13. Holdsworth, A. R., & Uhl, C. (1997). Fire in the eastern Amazonian logged rain forest and the potential for fire reduction. Ecological Applications, 7, 713–725.

  14. Holloway, J., & Mengersen, K. (2018). Statistical machine learning methods and remote sensing for sustainable development goals: a review. Remote Sensing, 10(9), 1365.

  15. IMD (2009). http://www.imd.gov.in/doc/warm2009. (accessed on 29th March 2018)

  16. IPCC. (2007). Fourth assessment report of the intergovernmental panel on climate change. Cambridge: Cambridge University Press.

  17. Kerr, J. T., & Ostrovskym, M. (2003). From space to species: ecological applications for remote sensing. Trends in Ecology & Evolution, 18, 299–305.

  18. Matin, M. A., Chitale, V. S., Murthy, M. S., Uddin, K., Bajracharya, B., & Pradhan, S. (2017). Understanding forest fire patterns and risk in Nepal using remote sensing, geographic information system and historical fire data. International Journal of Wildland Fire, 26(4), 276–286.

  19. Narendran, K. (2001). Forest fires – origins and ecological paradoxes. Resonance, 6, 34–41.

  20. Pausas, J. G., & Keeley, J. E. (2009). A burning story: the role of fire in the history of life. Bioscience, 59, 593–601.

  21. Peres, C. A., Barlow, J., & Laurance, W. F. (2006). Detecting anthropogenic disturbance in tropical forests. Trends in Ecology & Evolution, 21(5), 227–229.

  22. Reddy, C. S., Jha, C. S., Manaswini, G., Alekhya, V. V. L. P., Pasha, S. V., Satish, K. V., Diwakar, P. G., & Dadhwal, V. K. (2017a). Nationwide assessment of forest burnt area in India using Resourcesat-2 AWiFS data. Current Science, 112(7), 1521–1532.

  23. Reddy, C. S., Alekhya, V. V. L. P., Saranya, K. R. L., Athira, K., Jha, C. S., Diwakar, P. G., & Dadhwal, V. K. (2017b). Monitoring of fire incidences in vegetation types and protected areas of India: implications on carbon emissions. Journal of Earth System Science, 126, 11. https://doi.org/10.1007/s12040-016-0791-x.

  24. Reddy, C. S., Saranya, K. R. L., Pasha, S. V., Satish, K. V., Jha, C. S., Diwakar, P. G., Dadhwal, V. K., Rao, P. V. N., & Krishna Murthy, Y. V. N. (2018a). Assessment and monitoring of deforestation and forest fragmentation in South Asia since the 1930s. Global and Planetary Change, 161, 132–148.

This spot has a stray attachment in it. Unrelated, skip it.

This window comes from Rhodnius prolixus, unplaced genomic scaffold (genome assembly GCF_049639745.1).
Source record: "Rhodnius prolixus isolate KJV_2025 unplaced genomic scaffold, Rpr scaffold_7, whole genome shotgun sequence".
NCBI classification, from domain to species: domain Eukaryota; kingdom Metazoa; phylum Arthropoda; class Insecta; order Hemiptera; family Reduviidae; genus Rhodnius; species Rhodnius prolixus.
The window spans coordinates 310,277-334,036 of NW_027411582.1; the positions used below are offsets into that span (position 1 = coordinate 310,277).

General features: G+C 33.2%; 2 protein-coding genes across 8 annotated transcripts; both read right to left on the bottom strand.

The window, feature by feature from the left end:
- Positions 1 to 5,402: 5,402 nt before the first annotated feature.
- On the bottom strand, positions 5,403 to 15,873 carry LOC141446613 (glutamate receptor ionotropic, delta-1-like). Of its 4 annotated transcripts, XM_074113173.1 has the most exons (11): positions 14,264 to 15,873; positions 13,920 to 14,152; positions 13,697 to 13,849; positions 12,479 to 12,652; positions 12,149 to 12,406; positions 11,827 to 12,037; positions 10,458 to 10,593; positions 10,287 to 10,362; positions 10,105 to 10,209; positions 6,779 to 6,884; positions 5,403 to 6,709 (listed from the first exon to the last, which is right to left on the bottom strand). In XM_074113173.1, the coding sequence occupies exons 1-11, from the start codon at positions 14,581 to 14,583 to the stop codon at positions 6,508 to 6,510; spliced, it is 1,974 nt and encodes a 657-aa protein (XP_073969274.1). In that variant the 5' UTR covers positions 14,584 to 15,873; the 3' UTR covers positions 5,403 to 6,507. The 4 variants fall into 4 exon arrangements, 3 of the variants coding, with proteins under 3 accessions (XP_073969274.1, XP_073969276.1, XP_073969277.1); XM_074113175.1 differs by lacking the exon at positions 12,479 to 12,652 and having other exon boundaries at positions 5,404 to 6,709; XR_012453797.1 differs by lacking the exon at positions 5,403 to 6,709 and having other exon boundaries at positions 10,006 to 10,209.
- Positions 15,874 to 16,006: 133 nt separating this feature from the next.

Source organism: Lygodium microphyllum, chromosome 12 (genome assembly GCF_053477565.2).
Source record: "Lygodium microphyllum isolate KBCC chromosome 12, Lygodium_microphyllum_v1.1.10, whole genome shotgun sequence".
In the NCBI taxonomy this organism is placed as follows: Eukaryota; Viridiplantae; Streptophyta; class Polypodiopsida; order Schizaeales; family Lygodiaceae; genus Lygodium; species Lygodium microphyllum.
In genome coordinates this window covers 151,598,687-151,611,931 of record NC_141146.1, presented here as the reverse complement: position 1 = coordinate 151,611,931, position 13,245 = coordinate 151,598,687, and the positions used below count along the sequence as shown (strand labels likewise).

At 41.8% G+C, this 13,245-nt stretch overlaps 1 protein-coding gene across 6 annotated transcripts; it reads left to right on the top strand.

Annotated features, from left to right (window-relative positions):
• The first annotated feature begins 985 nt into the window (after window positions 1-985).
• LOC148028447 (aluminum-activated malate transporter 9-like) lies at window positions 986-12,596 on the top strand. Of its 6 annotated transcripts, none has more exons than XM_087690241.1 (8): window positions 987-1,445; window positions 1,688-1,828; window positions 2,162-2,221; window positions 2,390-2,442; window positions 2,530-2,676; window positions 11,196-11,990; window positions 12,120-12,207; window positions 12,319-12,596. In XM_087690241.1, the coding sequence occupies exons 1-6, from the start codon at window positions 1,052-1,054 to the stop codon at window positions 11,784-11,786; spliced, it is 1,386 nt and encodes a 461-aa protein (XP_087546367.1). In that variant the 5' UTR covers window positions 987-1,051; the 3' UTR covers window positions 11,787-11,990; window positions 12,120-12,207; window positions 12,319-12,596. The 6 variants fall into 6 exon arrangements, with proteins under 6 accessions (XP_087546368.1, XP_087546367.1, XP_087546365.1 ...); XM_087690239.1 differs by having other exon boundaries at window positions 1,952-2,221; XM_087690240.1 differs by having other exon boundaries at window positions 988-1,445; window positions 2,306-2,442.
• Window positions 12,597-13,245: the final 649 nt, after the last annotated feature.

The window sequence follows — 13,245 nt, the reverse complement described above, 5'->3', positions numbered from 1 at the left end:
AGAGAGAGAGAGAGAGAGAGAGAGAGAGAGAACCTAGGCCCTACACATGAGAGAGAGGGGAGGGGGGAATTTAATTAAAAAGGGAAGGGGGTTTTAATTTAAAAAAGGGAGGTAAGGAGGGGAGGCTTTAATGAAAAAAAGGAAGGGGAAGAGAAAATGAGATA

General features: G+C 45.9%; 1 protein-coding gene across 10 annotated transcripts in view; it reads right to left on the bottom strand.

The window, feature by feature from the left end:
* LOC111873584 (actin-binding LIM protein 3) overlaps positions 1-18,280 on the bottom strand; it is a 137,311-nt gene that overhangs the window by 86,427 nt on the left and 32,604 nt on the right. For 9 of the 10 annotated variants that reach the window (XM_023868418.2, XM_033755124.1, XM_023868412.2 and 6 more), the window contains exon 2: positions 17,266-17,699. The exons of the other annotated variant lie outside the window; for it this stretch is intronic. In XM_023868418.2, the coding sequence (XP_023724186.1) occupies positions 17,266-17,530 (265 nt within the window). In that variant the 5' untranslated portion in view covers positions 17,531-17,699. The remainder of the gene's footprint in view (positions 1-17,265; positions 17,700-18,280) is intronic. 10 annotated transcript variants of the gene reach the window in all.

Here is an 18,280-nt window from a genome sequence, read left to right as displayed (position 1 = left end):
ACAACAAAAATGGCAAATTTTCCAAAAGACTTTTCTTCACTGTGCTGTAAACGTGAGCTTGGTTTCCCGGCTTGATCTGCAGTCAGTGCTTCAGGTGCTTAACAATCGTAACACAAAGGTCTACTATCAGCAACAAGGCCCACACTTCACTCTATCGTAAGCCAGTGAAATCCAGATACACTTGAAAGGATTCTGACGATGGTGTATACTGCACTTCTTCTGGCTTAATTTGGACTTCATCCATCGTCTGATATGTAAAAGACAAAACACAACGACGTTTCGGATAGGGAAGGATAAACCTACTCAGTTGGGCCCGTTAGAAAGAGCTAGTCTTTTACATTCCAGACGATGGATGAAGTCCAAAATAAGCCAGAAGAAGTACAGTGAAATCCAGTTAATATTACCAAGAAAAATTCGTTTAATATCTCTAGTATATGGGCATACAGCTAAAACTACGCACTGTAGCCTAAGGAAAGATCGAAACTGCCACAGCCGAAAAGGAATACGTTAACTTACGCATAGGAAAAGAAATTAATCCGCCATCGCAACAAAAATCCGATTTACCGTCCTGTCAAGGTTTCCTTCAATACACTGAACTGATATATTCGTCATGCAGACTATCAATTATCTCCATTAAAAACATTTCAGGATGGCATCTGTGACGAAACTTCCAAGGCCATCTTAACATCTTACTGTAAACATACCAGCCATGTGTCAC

25. Reddy, C. S., Faseela, V. S., Unnikrishnan, A., & Jha, C. S. (2018b). Earth observation data for assessing biodiversity conservation priorities in South Asia. Biodiversity and Conservation, 28, 2197–2219. https://doi.org/10.1007/s10531-018-1681-0.

  26. Reddy, C. S., Satish, K. V., & Prasada Rao, P. V. V. (2018c). Significant decline of forest fires in Nilgiri biosphere reserve. Remote Sensing Applications: Society and Environment, 11, 172–185.

  27. Saranya, K. R. L., Reddy, C. S., Prasada Rao, P. V. V., & Jha, C. S. (2014). Decadal time scale monitoring of forest fires in Similipal Biosphere Reserve, India using remote sensing and GIS. Environmental Monitoring and Assessment, 186, 3283–3296.

  28. Satendra, & Kaushik, A. D. (2012). Forest fire disaster management. Delhi: India disaster report. National Institute of Disaster Management.

  29. Zhu, Y., & Newsam, S. (2016). Spatio-temporal sentiment hotspot detection using geotagged photos. In Proceedings of the 24th ACM SIGSPATIAL International Conference on Advances in Geographic information systems (p. 76). ACM.

Download references

Acknowledgments

This work has been carried out as part of ISRO’s National Carbon Project. We thank ISRO-DOS Geosphere Biosphere Programme for the financial support. We are grateful to Shri Santanu Chowdhury, Director, NRSC, Hyderabad and Dr. V.K. Dadhwal, Project Director, National Carbon Project and Director, Indian Institute of Space Science and Technology, Thiruvananthapuram, for suggestions and encouragement. We are grateful to NASA for providing access to the MODIS data.

Author information

Correspondence to C. Sudhakar Reddy.

Additional information

Publisher’s note

Springer Nature remains neutral with regard to jurisdictional claims in published maps and institutional affiliations.

This article is part of the Topical Collection on Terrestrial and Ocean Dynamics: India Perspective

Electronic supplementary material

ESM 1

(DOCX 4951 kb)

Rights and permissions

Reprints and Permissions

About this article

Verify currency and authenticity via CrossMark

Cite this article

Reddy, C.S., Bird, N.G., Sreelakshmi, S. et al. Identification and characterization of spatio-temporal hotspots of forest fires in South Asia. Environ Monit Assess 191, 791 (2019). https://doi.org/10.1007/s10661-019-7695-6

Download citation

Keywords

  • Forest
  • Frequency
  • Density
  • Emerging
  • Hotspots, MODIS